It seems like just weeks ago that the industry was back on its feet, with whispers of Delta fading and a pretty convincing light at the end of the pandemic tunnel. But as temperatures dipped and winter took over, Omicron took over as the most prevalent COVID variant in what felt like a matter of days.
Known for being highly transmissible and less severe than past variants, there is still a lot we don’t know about Omicron. For event professionals, that means there will be no scaling back on health and safety measures for the foreseeable future. In some cases, it may even entail a return to stricter, more stringent procedures to mitigate risk.
As we all know, social distancing continues to be one of the best ways to limit the spread of any variant. So as Omicron circulates, keep these best practices in mind as you update seating charts for upcoming events.
Seat fewer guests at each table.
This is an easy strategy and one that was widely adopted at the start of the pandemic. However, with restrictions relaxed, many couples have started maximizing their tablespace to increase their headcount.
But now, wedding experts are saying it’s time to go back to the original game plan, as Bri Marbais, bridal stylist for The Bridal Finery, encourages: “Couples should reduce the number of guests per table. While this can be a bit of a hassle, especially for weddings happening soon, it’s the best way for guests to feel comfortable in a large group setting. By doing so, couples will have to realize that this will potentially increase many things such as the number of tables, chairs, linens, and centerpieces needed for their wedding.”
Laura Maddox, the owner of Magnolia Celebrates, agrees, adding a general guideline to follow: “We have been advising our clients to stick to 8 to a table instead of the typical 10-12. Also, if your room allows for a bit more space between tables we suggest this as well, it only helps the wait staff to better serve you!”
Mix up table sizes and shapes.
A sticky situation calls for a creative solution, and Maddox suggests a fix that is as effective as it is aesthetically pleasing. “We find a mixture of different table sizes and shapes help keep the room interesting while you’re adding more tables,” she says. “This also helps to spread people out while making it feel purposeful in a subtle way.”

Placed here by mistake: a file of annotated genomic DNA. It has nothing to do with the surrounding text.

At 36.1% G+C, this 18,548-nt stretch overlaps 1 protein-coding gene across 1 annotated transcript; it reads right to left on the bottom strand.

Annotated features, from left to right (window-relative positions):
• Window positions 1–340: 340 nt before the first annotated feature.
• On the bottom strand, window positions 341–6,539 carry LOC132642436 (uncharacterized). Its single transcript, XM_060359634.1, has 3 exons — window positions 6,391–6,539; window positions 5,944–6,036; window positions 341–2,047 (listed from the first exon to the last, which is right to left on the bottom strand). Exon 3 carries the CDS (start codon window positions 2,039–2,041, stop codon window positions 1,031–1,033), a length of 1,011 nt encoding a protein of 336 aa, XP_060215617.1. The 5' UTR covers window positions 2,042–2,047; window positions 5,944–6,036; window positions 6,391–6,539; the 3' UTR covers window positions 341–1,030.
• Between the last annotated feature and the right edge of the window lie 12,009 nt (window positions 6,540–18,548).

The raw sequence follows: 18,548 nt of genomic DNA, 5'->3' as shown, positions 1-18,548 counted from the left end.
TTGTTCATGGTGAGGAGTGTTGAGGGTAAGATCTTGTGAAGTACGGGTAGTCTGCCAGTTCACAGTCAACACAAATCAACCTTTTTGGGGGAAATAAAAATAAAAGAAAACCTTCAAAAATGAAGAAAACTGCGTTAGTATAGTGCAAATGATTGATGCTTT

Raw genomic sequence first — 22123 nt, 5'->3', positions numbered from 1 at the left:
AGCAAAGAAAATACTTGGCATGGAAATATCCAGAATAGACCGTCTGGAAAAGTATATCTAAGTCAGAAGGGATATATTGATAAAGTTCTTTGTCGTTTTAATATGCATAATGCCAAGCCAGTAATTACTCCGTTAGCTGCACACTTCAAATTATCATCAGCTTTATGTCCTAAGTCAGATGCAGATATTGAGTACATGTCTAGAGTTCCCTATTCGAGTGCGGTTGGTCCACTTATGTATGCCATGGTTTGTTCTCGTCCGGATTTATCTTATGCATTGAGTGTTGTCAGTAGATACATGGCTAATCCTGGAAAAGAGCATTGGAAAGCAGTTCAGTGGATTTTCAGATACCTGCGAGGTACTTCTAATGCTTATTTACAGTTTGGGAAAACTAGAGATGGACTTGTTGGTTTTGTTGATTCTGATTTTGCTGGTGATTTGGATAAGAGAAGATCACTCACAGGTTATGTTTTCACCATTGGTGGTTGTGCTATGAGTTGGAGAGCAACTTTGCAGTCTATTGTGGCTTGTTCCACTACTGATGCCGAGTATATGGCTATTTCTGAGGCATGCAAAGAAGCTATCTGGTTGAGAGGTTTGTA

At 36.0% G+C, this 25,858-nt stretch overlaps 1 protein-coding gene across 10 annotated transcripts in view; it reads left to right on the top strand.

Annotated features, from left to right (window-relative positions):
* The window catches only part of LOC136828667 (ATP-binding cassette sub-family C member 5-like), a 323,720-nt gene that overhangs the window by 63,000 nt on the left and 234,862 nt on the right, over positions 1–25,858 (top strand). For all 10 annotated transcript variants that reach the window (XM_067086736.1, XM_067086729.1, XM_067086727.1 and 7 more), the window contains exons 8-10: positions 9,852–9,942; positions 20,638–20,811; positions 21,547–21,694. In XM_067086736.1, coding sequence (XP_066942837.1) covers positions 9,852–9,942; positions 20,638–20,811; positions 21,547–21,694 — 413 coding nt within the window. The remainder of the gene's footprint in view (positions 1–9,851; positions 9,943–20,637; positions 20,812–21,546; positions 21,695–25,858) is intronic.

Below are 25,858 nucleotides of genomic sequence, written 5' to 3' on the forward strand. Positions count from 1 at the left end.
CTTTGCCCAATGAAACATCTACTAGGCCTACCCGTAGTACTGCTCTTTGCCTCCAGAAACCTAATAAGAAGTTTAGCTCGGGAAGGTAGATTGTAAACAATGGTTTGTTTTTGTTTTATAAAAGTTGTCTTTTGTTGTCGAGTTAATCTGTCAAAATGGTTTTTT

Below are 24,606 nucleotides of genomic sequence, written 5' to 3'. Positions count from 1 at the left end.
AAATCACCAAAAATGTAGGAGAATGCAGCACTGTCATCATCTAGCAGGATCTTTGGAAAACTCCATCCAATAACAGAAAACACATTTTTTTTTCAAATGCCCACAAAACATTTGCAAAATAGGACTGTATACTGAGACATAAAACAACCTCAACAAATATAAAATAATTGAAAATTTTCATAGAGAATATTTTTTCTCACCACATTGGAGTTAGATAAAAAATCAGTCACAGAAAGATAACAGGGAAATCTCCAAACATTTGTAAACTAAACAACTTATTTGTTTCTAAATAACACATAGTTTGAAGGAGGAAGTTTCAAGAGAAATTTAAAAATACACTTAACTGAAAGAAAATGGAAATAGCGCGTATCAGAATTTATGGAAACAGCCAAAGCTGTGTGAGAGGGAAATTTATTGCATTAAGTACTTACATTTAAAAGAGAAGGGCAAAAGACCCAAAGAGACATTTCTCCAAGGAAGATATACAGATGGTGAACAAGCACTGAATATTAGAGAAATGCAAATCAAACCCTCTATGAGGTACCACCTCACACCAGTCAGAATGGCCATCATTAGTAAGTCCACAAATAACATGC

Simply put, there’s no need to stick to a less-than-exciting floor plan with standard round tables spaced out. By mixing in banquet tables, cocktail tables, king and queen tables, or a sweetheart table, you can add a dynamic flow to your event space while honoring the health and safety parameters necessary to protect your friends and family.
Go outside whenever possible.
While it may not be a viable option for all climates, it’s been clear that celebrating in the great outdoors is the safest way to gather with loved ones.
Marbais confirms, stating: “This is the safest way to host events in the environment we are currently living in. If a couple is already planning on the majority of the wedding being outdoors, socially distanced seating should still be done. Any extra safety precautions that can be taken not only for the couple but guests and staff should be done.”
If an outdoor setting is not available, see if there’s an opportunity to move to a larger indoor space with higher ceilings. It’s also worth discussing ways to enhance air circulation with your venue coordinator.
Keep vendors abreast of changes.
Any changes to the venue, floorplan, or headcount should be addressed with all members of the wedding team. This has always been a rule of thumb, but it is especially vital when planning a wedding during the pandemic.
“The table size, shape, and number sitting there affect everyone,” Maddox explains. “From your caterer, linen rentals, decor, and planner, everyone has a part to play in the table settings! Communicating all changes helps for them all to best serve your guests and keep the evening as smooth as possible.”
Marbais agrees, elaborating: “Speaking to each vendor, while time-consuming, individually would be the best way to make sure everyone is on the same page. Each vendor will have their own questions and concerns which can easily be addressed by a simple phone call.”
So if you’re wondering whether you can host a wedding safely and responsibly while navigating Omicron, the answer is most likely. Consult your vendor team for questions and concerns, as they’ve executed weddings within pandemic circumstances for nearly a year. They will be able to help you assess risk, plan strategically, and communicate with guests to ensure everyone remains safe, healthy, and in the loop.
Meghan Ely is the owner of wedding PR and wedding marketing firm OFD Consulting. Ely is a sought-after speaker, adjunct professor in the field of public relations, and a self-professed royal wedding enthusiast.